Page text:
Friday, February 24, 2012


San Salvador's Cathedral is a national gathering place, the site of massacres in the 1980s during the Salvadoran Civil War, the grave of murdered Archbishop Oscar Romero, the center for the Catholic community of El Salvador.  And until recently it was graced with a tile mural by Salvadoran artist Fernando Llort, with vivid and striking images of the people and the country.

In December, right after Christmas, this famous mural was demolished by order of the Cathedral authorities, without notice to the artist or to the people.  The reason given was that pieces of the mosaic were falling off, that tiles had become discolored in the sun and could not be replaced because new pieces would not match the existing ones.  The Archbishop said that an engineering and architectural firm working with the Archdiocese had recommended removing the mural.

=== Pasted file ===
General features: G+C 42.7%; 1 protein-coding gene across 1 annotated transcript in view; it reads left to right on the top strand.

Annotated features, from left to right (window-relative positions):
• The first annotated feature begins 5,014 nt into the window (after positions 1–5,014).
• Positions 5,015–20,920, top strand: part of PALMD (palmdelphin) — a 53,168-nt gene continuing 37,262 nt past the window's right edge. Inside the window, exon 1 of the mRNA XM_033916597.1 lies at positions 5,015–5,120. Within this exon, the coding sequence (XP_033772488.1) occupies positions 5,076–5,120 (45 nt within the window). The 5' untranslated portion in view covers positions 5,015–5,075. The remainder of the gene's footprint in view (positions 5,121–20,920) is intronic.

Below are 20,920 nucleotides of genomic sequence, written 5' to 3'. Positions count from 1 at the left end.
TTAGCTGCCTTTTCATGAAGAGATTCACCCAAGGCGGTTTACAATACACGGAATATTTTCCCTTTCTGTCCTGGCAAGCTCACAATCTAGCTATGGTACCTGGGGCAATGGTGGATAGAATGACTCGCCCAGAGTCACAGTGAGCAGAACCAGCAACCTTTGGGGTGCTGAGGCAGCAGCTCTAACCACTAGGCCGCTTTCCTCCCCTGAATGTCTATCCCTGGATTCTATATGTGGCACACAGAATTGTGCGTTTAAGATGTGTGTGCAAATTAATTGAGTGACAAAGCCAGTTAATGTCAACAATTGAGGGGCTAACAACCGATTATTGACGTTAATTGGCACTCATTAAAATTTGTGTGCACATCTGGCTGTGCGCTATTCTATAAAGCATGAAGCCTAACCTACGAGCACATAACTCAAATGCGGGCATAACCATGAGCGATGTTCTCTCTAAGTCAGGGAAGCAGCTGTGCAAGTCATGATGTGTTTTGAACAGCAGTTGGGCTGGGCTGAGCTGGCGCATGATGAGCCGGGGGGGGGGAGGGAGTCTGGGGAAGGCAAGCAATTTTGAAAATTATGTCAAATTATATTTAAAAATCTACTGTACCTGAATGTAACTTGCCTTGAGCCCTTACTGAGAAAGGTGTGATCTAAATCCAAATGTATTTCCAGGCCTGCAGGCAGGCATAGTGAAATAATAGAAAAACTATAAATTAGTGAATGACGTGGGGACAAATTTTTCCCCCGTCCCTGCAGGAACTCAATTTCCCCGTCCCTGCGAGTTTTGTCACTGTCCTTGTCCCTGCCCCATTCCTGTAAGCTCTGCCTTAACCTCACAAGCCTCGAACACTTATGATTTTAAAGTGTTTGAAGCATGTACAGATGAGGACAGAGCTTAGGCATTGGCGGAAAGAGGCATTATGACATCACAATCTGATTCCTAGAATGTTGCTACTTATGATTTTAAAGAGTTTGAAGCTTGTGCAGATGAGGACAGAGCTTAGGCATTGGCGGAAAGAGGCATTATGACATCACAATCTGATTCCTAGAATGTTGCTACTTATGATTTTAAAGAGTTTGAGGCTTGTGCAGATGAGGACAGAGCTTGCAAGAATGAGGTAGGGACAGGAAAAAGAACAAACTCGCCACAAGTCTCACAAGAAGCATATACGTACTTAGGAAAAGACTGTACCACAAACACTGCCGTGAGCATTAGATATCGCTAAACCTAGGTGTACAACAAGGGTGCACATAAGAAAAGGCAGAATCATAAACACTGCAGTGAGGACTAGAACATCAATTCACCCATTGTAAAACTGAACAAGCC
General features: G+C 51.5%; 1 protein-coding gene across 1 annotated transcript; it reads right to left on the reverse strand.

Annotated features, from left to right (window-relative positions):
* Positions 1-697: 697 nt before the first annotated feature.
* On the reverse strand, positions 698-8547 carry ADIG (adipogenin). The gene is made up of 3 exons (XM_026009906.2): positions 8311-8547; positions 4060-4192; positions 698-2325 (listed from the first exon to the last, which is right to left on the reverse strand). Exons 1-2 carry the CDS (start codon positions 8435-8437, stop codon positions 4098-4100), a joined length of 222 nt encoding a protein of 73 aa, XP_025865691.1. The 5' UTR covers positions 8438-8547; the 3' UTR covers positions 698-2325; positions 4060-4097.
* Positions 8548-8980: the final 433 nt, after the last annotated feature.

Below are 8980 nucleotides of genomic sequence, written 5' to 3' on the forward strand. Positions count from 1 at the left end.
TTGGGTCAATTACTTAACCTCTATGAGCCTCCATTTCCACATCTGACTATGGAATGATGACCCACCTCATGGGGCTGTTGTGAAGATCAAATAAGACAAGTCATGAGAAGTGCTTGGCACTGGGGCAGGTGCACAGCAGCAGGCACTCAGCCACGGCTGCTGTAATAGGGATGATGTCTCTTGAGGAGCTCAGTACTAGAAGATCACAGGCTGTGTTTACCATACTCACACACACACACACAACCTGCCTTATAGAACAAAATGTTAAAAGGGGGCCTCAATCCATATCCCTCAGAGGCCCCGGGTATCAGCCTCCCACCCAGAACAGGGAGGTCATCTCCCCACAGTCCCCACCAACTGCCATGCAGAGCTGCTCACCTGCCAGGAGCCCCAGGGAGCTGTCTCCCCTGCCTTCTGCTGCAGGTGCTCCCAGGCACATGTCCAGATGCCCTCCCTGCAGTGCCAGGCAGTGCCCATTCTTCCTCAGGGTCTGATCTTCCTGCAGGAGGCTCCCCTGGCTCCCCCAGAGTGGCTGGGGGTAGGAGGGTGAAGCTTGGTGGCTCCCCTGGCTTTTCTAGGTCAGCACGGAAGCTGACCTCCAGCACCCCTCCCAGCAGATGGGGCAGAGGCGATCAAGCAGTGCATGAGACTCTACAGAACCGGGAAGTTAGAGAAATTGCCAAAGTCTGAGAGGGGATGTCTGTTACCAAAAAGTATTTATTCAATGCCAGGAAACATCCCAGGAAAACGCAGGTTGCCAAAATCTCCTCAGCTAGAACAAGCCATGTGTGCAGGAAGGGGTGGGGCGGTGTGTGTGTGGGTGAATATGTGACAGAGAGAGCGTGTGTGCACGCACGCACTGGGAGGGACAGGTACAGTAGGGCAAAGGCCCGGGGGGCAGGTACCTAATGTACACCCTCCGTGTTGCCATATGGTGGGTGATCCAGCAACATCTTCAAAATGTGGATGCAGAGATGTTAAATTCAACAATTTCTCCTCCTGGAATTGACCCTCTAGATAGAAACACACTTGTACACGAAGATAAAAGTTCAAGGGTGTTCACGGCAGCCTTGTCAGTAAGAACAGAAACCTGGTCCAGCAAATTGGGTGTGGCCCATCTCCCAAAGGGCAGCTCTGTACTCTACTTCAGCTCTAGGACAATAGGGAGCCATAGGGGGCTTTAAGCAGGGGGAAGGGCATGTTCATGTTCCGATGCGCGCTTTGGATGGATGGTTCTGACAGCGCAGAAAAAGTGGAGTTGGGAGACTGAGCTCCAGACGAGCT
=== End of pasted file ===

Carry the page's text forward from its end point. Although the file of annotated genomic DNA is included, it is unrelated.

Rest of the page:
To me it is a great sorrow that the church authorities destroyed this mural so quickly, so lightly.  Where Llort's bright tiles once brought life to the cathedral's facade, there's now a blank, whitewashed wall. 

Whitewashing the past, covering up history and art, has been too much the way of life in El Salvador.  The wounds from the Civil War still bleed - you will hear about them early in any conversation with a Salvadoran over 30 - because there has never been the kind of national process of memory and reconciliation that could bring healing.  Now the San Salvador Cathedral has lost its historical memory and imagery: another wound, another whitewashing.

1 comment:

  1. Susan
    Thanks very much for this post! Well-said!